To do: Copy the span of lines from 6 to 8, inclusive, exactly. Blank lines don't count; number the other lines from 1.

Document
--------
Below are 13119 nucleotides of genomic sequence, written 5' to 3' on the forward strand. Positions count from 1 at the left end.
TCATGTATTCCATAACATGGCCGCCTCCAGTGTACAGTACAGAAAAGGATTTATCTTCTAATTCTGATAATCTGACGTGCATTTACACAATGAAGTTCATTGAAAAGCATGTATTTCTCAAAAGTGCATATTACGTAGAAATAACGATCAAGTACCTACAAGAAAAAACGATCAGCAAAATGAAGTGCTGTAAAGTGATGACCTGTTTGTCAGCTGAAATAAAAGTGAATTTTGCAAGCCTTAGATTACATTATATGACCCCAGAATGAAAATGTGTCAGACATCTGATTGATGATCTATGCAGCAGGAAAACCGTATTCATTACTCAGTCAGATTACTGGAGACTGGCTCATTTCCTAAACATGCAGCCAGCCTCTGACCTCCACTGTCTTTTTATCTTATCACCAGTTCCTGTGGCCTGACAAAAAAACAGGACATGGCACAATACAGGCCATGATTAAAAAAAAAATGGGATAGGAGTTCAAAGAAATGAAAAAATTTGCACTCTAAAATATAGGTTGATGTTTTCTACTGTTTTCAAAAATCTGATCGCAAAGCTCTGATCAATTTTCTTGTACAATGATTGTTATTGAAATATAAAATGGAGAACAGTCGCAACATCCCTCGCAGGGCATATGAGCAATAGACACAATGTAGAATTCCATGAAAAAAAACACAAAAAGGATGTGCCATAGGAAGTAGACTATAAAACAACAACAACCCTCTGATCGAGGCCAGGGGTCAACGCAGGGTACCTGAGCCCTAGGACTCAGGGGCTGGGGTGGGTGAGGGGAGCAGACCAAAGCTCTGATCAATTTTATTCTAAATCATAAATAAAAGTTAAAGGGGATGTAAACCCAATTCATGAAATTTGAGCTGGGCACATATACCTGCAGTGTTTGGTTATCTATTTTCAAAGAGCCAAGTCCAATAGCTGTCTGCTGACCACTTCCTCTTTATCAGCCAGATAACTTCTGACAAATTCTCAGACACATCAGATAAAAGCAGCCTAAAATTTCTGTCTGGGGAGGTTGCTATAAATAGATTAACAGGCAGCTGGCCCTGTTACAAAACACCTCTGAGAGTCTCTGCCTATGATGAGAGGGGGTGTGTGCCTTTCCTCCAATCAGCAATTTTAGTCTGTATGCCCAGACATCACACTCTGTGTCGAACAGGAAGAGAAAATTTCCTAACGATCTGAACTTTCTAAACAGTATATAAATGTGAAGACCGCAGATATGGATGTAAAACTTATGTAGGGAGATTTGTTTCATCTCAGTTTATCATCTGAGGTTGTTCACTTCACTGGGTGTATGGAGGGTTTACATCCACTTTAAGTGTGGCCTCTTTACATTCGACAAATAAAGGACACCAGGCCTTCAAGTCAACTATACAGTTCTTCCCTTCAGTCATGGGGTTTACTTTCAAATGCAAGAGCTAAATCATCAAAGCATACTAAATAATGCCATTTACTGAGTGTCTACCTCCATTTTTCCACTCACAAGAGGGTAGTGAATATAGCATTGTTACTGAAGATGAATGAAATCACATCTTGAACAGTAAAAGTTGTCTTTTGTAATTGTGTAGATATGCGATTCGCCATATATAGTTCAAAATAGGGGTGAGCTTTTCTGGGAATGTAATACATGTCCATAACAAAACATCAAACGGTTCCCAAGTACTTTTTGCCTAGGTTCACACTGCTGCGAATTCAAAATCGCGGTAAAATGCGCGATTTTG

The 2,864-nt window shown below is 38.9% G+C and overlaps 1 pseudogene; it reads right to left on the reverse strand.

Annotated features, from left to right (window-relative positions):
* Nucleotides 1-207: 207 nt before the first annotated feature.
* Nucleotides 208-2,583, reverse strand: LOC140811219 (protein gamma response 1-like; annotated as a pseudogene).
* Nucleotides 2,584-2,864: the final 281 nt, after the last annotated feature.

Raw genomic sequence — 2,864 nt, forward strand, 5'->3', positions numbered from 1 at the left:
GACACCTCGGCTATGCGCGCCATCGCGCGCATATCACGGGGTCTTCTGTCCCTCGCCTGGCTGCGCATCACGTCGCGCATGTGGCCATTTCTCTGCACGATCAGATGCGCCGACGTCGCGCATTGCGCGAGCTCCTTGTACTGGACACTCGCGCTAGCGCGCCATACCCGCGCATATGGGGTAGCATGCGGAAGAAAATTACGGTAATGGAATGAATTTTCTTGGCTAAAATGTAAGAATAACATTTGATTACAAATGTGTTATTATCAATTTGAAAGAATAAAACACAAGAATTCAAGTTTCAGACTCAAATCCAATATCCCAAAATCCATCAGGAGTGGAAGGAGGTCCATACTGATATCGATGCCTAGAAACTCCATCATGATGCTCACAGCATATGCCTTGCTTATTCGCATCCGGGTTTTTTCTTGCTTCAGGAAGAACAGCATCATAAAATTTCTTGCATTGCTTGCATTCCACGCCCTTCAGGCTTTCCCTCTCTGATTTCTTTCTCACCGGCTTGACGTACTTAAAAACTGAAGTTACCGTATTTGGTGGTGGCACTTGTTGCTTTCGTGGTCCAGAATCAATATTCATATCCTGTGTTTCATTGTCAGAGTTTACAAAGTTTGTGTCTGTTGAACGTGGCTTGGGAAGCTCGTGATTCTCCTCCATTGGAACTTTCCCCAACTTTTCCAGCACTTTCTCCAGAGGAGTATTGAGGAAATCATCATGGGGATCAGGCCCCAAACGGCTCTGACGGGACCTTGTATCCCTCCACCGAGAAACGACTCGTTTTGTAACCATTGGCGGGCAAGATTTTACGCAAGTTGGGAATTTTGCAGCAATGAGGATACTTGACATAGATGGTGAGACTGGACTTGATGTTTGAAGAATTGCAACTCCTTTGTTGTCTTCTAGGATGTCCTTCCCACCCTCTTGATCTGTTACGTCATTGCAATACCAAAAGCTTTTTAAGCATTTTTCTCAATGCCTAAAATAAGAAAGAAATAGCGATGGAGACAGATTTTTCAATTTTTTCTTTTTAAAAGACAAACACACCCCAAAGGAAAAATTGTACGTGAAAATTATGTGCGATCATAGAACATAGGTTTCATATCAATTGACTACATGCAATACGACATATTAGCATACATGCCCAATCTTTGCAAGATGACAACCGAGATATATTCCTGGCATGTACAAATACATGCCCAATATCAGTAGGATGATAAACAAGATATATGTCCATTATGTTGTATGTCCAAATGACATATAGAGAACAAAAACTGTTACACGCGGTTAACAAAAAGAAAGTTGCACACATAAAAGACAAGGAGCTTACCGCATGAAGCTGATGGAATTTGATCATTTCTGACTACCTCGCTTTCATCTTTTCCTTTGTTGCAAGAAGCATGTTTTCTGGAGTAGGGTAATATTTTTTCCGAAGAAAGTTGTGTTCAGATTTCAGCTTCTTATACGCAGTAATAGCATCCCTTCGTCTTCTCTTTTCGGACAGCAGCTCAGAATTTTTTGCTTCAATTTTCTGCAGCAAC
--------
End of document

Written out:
* Nucleotides 208-2,583, reverse strand: LOC140811219 (protein gamma response 1-like; annotated as a pseudogene).
* Nucleotides 2,584-2,864: the final 281 nt, after the last annotated feature.

Raw genomic sequence — 2,864 nt, forward strand, 5'->3', positions numbered from 1 at the left: